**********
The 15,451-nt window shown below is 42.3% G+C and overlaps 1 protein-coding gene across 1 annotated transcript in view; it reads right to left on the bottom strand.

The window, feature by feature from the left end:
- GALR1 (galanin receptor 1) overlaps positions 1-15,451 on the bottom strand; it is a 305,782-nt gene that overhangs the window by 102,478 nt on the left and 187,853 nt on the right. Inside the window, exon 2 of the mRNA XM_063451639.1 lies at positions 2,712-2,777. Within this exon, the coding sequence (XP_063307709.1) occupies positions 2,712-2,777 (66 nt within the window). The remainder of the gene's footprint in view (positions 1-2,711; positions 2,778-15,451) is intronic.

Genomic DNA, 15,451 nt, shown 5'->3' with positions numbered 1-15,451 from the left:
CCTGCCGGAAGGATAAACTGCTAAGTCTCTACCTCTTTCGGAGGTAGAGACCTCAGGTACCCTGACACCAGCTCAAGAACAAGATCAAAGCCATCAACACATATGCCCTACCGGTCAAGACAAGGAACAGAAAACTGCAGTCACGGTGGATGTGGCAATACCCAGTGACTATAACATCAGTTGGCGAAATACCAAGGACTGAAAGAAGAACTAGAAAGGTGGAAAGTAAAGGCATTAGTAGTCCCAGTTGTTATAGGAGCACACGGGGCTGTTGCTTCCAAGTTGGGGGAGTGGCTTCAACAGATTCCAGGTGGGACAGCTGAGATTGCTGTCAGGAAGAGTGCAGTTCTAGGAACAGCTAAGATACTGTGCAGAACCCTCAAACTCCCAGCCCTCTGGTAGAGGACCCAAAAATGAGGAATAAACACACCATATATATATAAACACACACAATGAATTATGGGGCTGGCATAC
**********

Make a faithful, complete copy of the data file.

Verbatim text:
The 15,451-nt window shown below is 42.3% G+C and overlaps 1 protein-coding gene across 1 annotated transcript in view; it reads right to left on the bottom strand.

The window, feature by feature from the left end:
- GALR1 (galanin receptor 1) overlaps positions 1-15,451 on the bottom strand; it is a 305,782-nt gene that overhangs the window by 102,478 nt on the left and 187,853 nt on the right. Inside the window, exon 2 of the mRNA XM_063451639.1 lies at positions 2,712-2,777. Within this exon, the coding sequence (XP_063307709.1) occupies positions 2,712-2,777 (66 nt within the window). The remainder of the gene's footprint in view (positions 1-2,711; positions 2,778-15,451) is intronic.

Genomic DNA, 15,451 nt, shown 5'->3' with positions numbered 1-15,451 from the left:
CCTGCCGGAAGGATAAACTGCTAAGTCTCTACCTCTTTCGGAGGTAGAGACCTCAGGTACCCTGACACCAGCTCAAGAACAAGATCAAAGCCATCAACACATATGCCCTACCGGTCAAGACAAGGAACAGAAAACTGCAGTCACGGTGGATGTGGCAATACCCAGTGACTATAACATCAGTTGGCGAAATACCAAGGACTGAAAGAAGAACTAGAAAGGTGGAAAGTAAAGGCATTAGTAGTCCCAGTTGTTATAGGAGCACACGGGGCTGTTGCTTCCAAGTTGGGGGAGTGGCTTCAACAGATTCCAGGTGGGACAGCTGAGATTGCTGTCAGGAAGAGTGCAGTTCTAGGAACAGCTAAGATACTGTGCAGAACCCTCAAACTCCCAGCCCTCTGGTAGAGGACCCAAAAATGAGGAATAAACACACCATATATATATAAACACACACAATGAATTATGGGGCTGGCATAC